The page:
Federalist 28 – Alexander Hamilton

In the 28th Federalist Paper, Alexander Hamilton continues to discourse on national defense and the fears of a standing army.  In this essay Hamilton seems to skirt between two extremes.  He seeks to promote the national government as the surest defender of peace and security, and yet he also wants to assuage fears that it will grow too powerful.  In other words, the government under this system will be strong enough to suppress rebellion, but it won’t be so powerful that it tyrannize the population.

Hamilton begins by observing that disruptions of the public safety are inevitable.  As he writes, “seditions and insurrections are, unhappily, maladies as inseparable from the body politic as tumors and eruptions from the natural body.”  American history is somewhat happy in this regard, though there have always been moments of extreme unrest.  But from the perspective of Alexander Hamilton writing towards the end of the 18th century, it was inconceivable to think that there would be long periods of civil content.  Hamilton suggests that the large body of the public would support the government’s attempts to put down the insurgency so long as the majority had not lost confidence in the government.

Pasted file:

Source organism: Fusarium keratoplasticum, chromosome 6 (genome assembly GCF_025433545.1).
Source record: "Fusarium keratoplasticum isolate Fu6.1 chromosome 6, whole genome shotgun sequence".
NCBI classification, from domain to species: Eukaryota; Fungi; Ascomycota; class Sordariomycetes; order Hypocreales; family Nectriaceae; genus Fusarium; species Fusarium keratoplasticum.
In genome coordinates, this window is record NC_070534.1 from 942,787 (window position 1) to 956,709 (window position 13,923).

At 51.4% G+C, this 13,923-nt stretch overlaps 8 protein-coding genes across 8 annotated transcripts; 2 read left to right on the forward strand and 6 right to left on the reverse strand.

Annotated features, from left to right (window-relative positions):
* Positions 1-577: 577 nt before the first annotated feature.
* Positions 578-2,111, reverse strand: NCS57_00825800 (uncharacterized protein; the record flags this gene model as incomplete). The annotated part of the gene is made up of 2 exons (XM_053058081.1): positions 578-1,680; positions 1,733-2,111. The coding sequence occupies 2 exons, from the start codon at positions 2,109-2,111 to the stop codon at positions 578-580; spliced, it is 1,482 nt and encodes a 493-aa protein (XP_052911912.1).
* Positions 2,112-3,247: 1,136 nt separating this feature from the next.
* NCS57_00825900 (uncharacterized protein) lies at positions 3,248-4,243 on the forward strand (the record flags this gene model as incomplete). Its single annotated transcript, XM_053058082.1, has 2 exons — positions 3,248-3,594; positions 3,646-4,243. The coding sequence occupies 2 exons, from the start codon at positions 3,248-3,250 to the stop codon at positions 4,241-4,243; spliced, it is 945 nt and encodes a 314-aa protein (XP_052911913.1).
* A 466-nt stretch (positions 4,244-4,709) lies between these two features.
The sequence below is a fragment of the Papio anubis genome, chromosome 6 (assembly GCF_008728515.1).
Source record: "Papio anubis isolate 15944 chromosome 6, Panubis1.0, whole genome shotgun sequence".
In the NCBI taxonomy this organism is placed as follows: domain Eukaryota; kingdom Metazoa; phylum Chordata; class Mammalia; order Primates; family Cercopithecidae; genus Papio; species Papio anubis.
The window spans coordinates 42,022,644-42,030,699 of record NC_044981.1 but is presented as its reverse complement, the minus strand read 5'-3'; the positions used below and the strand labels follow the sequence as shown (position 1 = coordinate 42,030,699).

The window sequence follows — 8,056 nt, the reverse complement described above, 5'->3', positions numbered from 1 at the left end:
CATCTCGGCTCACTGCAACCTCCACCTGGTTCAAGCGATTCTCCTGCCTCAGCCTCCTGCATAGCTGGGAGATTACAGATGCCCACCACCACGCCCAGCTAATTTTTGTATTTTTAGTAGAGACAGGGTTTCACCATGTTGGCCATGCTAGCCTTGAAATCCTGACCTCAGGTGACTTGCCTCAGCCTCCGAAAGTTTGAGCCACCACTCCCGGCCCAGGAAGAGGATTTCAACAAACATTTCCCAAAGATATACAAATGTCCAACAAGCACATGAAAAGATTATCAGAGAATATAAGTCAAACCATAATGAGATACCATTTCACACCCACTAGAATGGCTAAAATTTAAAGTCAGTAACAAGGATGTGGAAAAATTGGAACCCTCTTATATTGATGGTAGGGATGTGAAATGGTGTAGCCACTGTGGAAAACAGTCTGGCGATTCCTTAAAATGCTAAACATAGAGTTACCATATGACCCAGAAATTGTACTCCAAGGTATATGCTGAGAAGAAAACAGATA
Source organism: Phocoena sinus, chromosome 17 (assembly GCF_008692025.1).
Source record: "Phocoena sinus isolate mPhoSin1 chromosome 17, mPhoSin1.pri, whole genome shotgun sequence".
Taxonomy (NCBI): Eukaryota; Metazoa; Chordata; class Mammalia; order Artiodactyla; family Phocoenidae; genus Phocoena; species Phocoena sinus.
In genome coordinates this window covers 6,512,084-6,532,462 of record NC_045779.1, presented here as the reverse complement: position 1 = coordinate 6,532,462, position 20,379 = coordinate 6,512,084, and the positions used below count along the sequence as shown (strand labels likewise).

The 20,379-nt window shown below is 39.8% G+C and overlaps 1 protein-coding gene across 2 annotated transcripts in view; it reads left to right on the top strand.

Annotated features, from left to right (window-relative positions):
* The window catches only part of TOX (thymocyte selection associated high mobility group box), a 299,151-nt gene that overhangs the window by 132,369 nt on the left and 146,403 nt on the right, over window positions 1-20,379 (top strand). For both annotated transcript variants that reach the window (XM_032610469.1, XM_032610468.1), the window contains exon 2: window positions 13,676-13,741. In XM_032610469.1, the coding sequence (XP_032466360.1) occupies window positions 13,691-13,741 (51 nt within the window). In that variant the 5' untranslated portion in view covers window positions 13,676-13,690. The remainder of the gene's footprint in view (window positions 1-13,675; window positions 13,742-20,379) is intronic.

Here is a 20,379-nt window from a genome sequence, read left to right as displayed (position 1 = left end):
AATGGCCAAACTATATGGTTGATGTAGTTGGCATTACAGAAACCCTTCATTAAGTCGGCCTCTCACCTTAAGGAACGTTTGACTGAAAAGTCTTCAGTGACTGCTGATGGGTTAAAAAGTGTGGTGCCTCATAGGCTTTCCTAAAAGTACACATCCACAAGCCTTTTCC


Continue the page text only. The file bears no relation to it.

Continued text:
The major fear is that a significant outbreak of rebellion could occur, and this would require a different sort of force. (more…)

Published in: on March 12, 2010 at 4:10 pm  Comments Off on Federalist 28 – Alexander Hamilton  
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